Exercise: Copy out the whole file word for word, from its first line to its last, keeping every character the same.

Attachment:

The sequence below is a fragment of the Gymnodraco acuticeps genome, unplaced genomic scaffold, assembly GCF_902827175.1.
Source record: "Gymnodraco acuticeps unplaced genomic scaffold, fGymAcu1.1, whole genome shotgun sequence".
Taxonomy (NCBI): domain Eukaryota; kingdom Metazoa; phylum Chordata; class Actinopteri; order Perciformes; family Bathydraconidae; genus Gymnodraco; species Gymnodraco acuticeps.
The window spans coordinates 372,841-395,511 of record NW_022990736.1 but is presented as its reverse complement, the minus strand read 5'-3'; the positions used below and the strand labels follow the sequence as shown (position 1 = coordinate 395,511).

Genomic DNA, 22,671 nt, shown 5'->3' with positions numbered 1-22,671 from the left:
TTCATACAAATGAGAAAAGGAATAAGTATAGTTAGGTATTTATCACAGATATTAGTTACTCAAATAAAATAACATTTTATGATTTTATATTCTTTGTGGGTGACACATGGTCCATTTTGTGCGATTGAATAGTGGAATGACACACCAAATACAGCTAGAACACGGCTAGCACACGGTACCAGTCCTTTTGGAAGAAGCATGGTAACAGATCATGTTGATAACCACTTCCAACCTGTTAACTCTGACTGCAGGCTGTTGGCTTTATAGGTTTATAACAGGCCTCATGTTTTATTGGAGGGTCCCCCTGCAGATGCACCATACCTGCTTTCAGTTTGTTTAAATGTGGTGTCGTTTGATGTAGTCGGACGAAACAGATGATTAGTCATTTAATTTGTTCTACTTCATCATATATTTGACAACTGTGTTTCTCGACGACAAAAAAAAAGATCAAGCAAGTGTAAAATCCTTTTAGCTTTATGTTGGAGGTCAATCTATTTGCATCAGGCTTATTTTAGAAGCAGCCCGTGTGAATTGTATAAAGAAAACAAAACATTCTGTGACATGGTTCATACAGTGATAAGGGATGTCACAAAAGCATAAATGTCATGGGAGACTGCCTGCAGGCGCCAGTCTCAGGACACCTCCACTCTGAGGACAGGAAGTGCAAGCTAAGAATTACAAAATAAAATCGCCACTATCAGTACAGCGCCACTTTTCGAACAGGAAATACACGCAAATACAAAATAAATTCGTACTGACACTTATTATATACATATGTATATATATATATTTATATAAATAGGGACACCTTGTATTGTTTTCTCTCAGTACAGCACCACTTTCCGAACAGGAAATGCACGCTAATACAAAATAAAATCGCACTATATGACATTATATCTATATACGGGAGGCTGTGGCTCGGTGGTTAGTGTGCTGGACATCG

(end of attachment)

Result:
The sequence below is a fragment of the Gymnodraco acuticeps genome, unplaced genomic scaffold, assembly GCF_902827175.1.
Source record: "Gymnodraco acuticeps unplaced genomic scaffold, fGymAcu1.1, whole genome shotgun sequence".
Taxonomy (NCBI): domain Eukaryota; kingdom Metazoa; phylum Chordata; class Actinopteri; order Perciformes; family Bathydraconidae; genus Gymnodraco; species Gymnodraco acuticeps.
The window spans coordinates 372,841-395,511 of record NW_022990736.1 but is presented as its reverse complement, the minus strand read 5'-3'; the positions used below and the strand labels follow the sequence as shown (position 1 = coordinate 395,511).

Genomic DNA, 22,671 nt, shown 5'->3' with positions numbered 1-22,671 from the left:
TTCATACAAATGAGAAAAGGAATAAGTATAGTTAGGTATTTATCACAGATATTAGTTACTCAAATAAAATAACATTTTATGATTTTATATTCTTTGTGGGTGACACATGGTCCATTTTGTGCGATTGAATAGTGGAATGACACACCAAATACAGCTAGAACACGGCTAGCACACGGTACCAGTCCTTTTGGAAGAAGCATGGTAACAGATCATGTTGATAACCACTTCCAACCTGTTAACTCTGACTGCAGGCTGTTGGCTTTATAGGTTTATAACAGGCCTCATGTTTTATTGGAGGGTCCCCCTGCAGATGCACCATACCTGCTTTCAGTTTGTTTAAATGTGGTGTCGTTTGATGTAGTCGGACGAAACAGATGATTAGTCATTTAATTTGTTCTACTTCATCATATATTTGACAACTGTGTTTCTCGACGACAAAAAAAAAGATCAAGCAAGTGTAAAATCCTTTTAGCTTTATGTTGGAGGTCAATCTATTTGCATCAGGCTTATTTTAGAAGCAGCCCGTGTGAATTGTATAAAGAAAACAAAACATTCTGTGACATGGTTCATACAGTGATAAGGGATGTCACAAAAGCATAAATGTCATGGGAGACTGCCTGCAGGCGCCAGTCTCAGGACACCTCCACTCTGAGGACAGGAAGTGCAAGCTAAGAATTACAAAATAAAATCGCCACTATCAGTACAGCGCCACTTTTCGAACAGGAAATACACGCAAATACAAAATAAATTCGTACTGACACTTATTATATACATATGTATATATATATATTTATATAAATAGGGACACCTTGTATTGTTTTCTCTCAGTACAGCACCACTTTCCGAACAGGAAATGCACGCTAATACAAAATAAAATCGCACTATATGACATTATATCTATATACGGGAGGCTGTGGCTCGGTGGTTAGTGTGCTGGACATCG